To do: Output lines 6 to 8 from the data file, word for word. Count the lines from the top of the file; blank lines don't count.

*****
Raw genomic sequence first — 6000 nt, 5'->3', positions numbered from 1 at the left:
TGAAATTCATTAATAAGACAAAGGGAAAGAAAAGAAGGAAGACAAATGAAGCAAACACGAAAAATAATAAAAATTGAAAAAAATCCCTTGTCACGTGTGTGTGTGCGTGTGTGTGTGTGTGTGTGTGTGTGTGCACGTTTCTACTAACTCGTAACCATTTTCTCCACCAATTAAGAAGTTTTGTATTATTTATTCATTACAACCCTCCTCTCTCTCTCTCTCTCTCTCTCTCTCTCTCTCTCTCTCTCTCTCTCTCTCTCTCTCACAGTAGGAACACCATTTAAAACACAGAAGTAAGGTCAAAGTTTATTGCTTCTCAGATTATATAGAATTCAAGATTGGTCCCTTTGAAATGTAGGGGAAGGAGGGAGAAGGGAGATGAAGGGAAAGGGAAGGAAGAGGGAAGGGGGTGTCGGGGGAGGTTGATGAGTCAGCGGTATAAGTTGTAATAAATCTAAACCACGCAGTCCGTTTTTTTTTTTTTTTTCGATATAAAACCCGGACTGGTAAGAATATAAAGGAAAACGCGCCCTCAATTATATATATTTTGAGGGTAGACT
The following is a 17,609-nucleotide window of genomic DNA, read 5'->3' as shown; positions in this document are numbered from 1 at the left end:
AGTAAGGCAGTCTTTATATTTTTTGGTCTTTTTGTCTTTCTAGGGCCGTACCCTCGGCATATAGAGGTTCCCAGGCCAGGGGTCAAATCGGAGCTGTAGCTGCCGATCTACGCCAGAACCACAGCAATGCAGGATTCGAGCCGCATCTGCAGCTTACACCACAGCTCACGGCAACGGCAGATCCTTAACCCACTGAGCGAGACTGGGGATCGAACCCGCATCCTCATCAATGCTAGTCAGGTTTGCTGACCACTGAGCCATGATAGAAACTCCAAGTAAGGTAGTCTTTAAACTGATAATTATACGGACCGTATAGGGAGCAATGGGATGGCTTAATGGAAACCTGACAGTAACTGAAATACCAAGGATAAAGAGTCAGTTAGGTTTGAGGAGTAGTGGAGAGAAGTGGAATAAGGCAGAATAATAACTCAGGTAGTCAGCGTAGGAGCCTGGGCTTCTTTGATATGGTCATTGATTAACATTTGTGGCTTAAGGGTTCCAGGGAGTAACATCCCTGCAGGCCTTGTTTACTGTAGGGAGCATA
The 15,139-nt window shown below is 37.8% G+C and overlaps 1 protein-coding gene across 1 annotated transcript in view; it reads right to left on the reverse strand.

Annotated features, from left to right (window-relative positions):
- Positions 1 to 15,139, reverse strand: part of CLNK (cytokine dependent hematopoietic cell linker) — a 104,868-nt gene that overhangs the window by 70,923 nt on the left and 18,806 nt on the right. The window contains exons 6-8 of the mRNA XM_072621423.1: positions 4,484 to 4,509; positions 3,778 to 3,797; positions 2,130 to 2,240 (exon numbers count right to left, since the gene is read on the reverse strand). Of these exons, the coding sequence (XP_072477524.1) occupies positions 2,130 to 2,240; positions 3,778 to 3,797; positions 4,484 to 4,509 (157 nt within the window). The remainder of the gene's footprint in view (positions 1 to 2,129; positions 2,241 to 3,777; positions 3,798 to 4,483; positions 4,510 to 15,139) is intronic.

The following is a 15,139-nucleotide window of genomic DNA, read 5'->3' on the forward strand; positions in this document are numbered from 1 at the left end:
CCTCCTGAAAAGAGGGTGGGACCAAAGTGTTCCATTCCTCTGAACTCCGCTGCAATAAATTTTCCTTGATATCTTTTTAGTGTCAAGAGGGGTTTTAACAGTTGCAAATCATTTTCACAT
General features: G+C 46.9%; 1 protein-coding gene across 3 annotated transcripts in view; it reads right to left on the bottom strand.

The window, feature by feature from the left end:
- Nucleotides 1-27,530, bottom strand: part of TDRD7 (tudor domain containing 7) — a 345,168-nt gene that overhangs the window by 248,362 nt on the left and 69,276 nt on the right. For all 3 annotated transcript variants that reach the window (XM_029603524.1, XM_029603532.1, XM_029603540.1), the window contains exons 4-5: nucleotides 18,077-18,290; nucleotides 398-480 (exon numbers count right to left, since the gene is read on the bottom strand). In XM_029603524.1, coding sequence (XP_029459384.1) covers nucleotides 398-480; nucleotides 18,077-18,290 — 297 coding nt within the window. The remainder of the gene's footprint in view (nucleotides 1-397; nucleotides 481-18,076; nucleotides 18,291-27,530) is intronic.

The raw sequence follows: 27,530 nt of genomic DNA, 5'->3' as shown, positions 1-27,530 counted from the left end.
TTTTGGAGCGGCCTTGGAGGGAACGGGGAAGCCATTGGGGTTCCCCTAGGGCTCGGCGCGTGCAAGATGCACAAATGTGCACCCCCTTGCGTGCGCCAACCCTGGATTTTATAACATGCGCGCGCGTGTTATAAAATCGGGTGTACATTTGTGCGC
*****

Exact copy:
Annotated features, from left to right (window-relative positions):
- Positions 1 to 15,139, reverse strand: part of CLNK (cytokine dependent hematopoietic cell linker) — a 104,868-nt gene that overhangs the window by 70,923 nt on the left and 18,806 nt on the right. The window contains exons 6-8 of the mRNA XM_072621423.1: positions 4,484 to 4,509; positions 3,778 to 3,797; positions 2,130 to 2,240 (exon numbers count right to left, since the gene is read on the reverse strand). Of these exons, the coding sequence (XP_072477524.1) occupies positions 2,130 to 2,240; positions 3,778 to 3,797; positions 4,484 to 4,509 (157 nt within the window). The remainder of the gene's footprint in view (positions 1 to 2,129; positions 2,241 to 3,777; positions 3,798 to 4,483; positions 4,510 to 15,139) is intronic.

The following is a 15,139-nucleotide window of genomic DNA, read 5'->3' on the forward strand; positions in this document are numbered from 1 at the left end: